Echoes from Our Past #1: Antietam and the Vacant Chair
The inspiration for this post came during an early morning ride to the airport. I was flying to the west coast and on the way to the airport I was listening to an article on NPR about the 150th anniversary of the Battle of Antietam. When I was younger, I spent a decade reenacting the American Civil War on the weekends. I caught the 130-140th cycle, I was a man in the ranks in a handful of movies and productions. Over the past decade, family and work have taken then toll on my free time. I am not complaining; I just miss the diversion. I travel a lot, I blog, I email, I tweet, I am constantly on the go for work.
When the 150th cycle started last year, I was conscious of the start, but it is only recently I have realized what I have been missing. I was flying last week and listening to Knee Deep by the Zac Brown Band. The part of the song that begins “Going to put the world away for a minute and pretend I don’t live in it.” That is the part I am referring to. The diversion of reenacting and the desire to drink from the well. Let me explain.
Antietam is important event in my family. My 3rd great grandfather (picture to the left) was captured at Harper’s Ferry in the opening phase of the Antietam campaign. He was paroled in time to make Gettysburg, stand just to the right of the copse of trees to receive the Confederate charge on the third day and a few months later take a mini ball in the left knee at Bristoe Station. He is buried at Alexandria National Cemetery. His picture hangs in the visitor’s center at Gettysburg.
When I was at my fourth startup, I once took the leadership and sales teams to Antietam for the day. I have been there many times. It is a compact site and the undulanting nature of the terrain has never been adequately described by any book I have read on the battle. If you want to know the battle, you need to walk the field, just like the men on that day. Read the books and then walk the field. If you know the battle and walk the site, you walk with the men on that day. What follows is something I wrote nearly a decade ago and never published:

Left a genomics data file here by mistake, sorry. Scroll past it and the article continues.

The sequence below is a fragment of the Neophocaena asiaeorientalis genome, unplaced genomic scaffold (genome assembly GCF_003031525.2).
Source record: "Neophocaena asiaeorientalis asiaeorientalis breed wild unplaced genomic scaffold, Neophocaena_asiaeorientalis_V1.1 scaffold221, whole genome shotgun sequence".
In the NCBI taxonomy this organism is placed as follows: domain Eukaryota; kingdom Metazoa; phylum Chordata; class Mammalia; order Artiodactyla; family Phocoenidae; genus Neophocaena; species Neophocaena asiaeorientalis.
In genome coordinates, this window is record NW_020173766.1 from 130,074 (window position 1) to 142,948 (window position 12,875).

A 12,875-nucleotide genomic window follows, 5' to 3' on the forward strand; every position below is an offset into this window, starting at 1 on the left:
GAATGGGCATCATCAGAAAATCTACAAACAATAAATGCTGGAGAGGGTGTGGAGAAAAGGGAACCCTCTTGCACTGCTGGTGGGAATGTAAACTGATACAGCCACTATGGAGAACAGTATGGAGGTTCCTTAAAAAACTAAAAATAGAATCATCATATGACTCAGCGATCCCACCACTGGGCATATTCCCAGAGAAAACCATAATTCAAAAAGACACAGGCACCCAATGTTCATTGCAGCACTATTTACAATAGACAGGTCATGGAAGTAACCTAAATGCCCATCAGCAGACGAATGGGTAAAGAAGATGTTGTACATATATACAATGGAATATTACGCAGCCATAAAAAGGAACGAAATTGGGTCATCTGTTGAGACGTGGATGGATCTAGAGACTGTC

As reenactors, we begin our journey of enlightenment by reading historical accounts of the Civil War. For the truly passionate student of history, the passages we cherish are not enough and we find our way to reenacting. The siren’s call is too great and like Odysseus, we willing guide ourselves into the world of antiquarianism seeking inclusion. This is where we discover the well of understanding; a well that quenches our thirst for only but a fleeting moment. Reenacting is seeking enlightenment through the antiquarian experience. History is far more than a collection of dates, places and people – it is a collection of experiences, achievements, sacrifices and expressions. History is details. History is tragic. History is our lineage. Reenacting provides a well of experiences and details that foster a stronger, personal understanding of our past. As your understanding of the Civil War grows through reenacting, your thirst to drink from the well becomes stronger. The well provides insights to you that pass by others like a summer breeze.
As a reenactor, you can stand on the fields of Antietam and feel the pain in your feet when you think of A.P. Hill’s Brigade in 1862. You can feel how the packs and bedrolls can bite into a man’s shoulder on a long march. You shift your weapon from shoulder to shoulder. You know what it is like to peel the hot, wet wool from your body after marching in the Virginia sun for several hours. When you drive through a small New England town and stop for coffee, you spy a monument in a forgotten corner of the town center. To the average American, the monument is clutter left from a prior generation – but to you it is something important, something to be cherished. You feel a need to greet the monument.